Also, you should question where in the turn they are carving. Most skiers will eventually be able to carve the bottom half of the turn where centrifgul force and gravity will bend the ski, and slope pitch will enable edging. Most will be unable to do so above the fall line. If you watch skiers from below it will often appear that they are carving relatively well throughout the turn, but watch that same skier from above and you will see that the top of the turn is skidded. So, these skier may think that they are carving because in fact the ski is carving for PART OF THE TURN.

Again, not RR tracks, but they are movements that are RELATIVELY closer to carving.
post #310 of 318

Ok

This is a lengthy thread and it all revolves around the one topic that reappears on this forum so often. "How do we ski" . A look through the archives will rediscover this thread many times.

It's a good topic. Most of life is just paying attention. The scientist in us will try to describe what we are doing. The artist in us will try to express what we have observed.

Pulling analogies from many "single track" mechanisms I have pieced together a satisfactory definition of "Carving" for my own purposes.

It's Flying a hard wing, riding a sticky race slick fitted motorcycle, a skate boarding in an empty pool, slalom on a deep skeg water ski.

It's not street shoes on ice, a speedway track bike, a wing at the brink of stall.

Here it is. My description. It's may not be yours.

"When the available "grip" used to effect a direction change exceeds the forces opposing that change ".

I am in the absolute camp. I have to be, I know the difference. It's not a situation based relativity. It's OK not to use all the available traction at any moment, to skid, but if you can carve, do it.... the smile is the final word. IT is a feeling, not an event.

"To those who do not know, words are not useful

To those who know, words are not required"

CalG
post #311 of 318
Thread Starter 
I also realized today while thinking about this thread that arc-to-arc has another benefit: it helps a skier understand when they are allowing the skis to arc on their edges. It helps them begin to feel the forces that they apply to the skis that--it seems to me--many do not realize they are doing and/or how to stop doing it.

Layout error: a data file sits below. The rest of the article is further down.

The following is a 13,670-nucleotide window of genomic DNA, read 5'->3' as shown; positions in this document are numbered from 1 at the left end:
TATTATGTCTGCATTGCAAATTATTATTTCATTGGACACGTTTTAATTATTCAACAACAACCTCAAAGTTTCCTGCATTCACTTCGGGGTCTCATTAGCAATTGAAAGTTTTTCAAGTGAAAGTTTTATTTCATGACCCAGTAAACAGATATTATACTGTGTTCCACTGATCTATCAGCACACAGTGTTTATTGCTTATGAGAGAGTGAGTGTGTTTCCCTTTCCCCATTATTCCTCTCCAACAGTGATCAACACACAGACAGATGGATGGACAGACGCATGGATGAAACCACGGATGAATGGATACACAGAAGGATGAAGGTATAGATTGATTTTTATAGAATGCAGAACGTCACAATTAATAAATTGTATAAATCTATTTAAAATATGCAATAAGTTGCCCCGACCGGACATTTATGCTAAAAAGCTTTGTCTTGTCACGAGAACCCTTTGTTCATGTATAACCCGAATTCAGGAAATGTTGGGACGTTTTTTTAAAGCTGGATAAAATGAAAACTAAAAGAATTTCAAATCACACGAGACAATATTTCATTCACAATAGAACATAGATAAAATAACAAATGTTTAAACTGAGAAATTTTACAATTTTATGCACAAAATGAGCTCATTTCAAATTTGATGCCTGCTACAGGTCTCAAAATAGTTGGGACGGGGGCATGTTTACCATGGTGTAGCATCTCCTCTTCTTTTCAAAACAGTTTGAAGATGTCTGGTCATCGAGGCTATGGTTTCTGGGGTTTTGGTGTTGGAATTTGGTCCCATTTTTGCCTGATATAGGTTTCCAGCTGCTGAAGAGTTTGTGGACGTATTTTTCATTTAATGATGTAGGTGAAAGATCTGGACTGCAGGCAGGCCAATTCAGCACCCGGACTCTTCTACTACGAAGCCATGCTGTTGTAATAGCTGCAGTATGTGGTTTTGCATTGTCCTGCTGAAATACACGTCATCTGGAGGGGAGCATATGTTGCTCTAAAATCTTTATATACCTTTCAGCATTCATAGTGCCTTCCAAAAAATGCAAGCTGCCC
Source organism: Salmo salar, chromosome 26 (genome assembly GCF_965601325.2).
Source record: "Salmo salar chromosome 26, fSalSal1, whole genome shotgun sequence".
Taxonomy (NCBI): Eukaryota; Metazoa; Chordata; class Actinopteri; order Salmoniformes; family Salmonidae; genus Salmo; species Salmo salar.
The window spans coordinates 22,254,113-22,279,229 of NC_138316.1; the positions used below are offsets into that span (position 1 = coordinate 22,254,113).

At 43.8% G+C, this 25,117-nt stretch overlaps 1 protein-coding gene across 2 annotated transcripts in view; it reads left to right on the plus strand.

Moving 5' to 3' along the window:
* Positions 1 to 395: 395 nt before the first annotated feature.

Hence, arc-to-arc as a drill has value. Fortunately, it's also a kick to ski that way from time to time. Sometimes I do it virtually all day when I'm guiding guests around and they'd prefer to stick to the groomed blues...
post #312 of 318
Quote:
Originally Posted by Cgrandy
"When the available "grip" used to effect a direction change exceeds the forces opposing that change ".
I like it.
post #313 of 318
USSA manual came today. on page 43 I read:

"Carving by definition for the USST is a form of steering or turning on a semi-engaged edge. The National team staff makes a distinction between carving and arcing, which is a pure carved turn."

"Arcing is a turn on a completely engaged edge, where the tail follows the tip throughout the turn radius. In general terms, it is the fastest and most efficient turn possible"
post #314 of 318
Quote:
Originally Posted by slider
So are these carved turns or partly carved?




windshield wiping skidder specials, slider. you know that!

a real carve leaves no trace.:
post #315 of 318
Quote:
Originally Posted by uncle crud
windshield wiping skidder specials, slider. you know that!

a real carve leaves no trace.:
Your thinking about flat boarding
post #316 of 318
Thread Starter 
Quote:
Originally Posted by dewdman42
USSA manual came today. on page 43 I read:

"Carving by definition for the USST is a form of steering or turning on a semi-engaged edge. The National team staff makes a distinction between carving and arcing, which is a pure carved turn."

"Arcing is a turn on a completely engaged edge, where the tail follows the tip throughout the turn radius. In general terms, it is the fastest and most efficient turn possible"
Thanks, dewd, that's truly useful to know!

It's especially nice to know that I'm using "arc" in the same way they are.
post #317 of 318
Quote:
Originally Posted by uncle crud
windshield wiping skidder specials, slider. you know that!

a real carve leaves no trace.:
Perhaps you could school me. :
post #318 of 318
uh, you break your funny bone lately?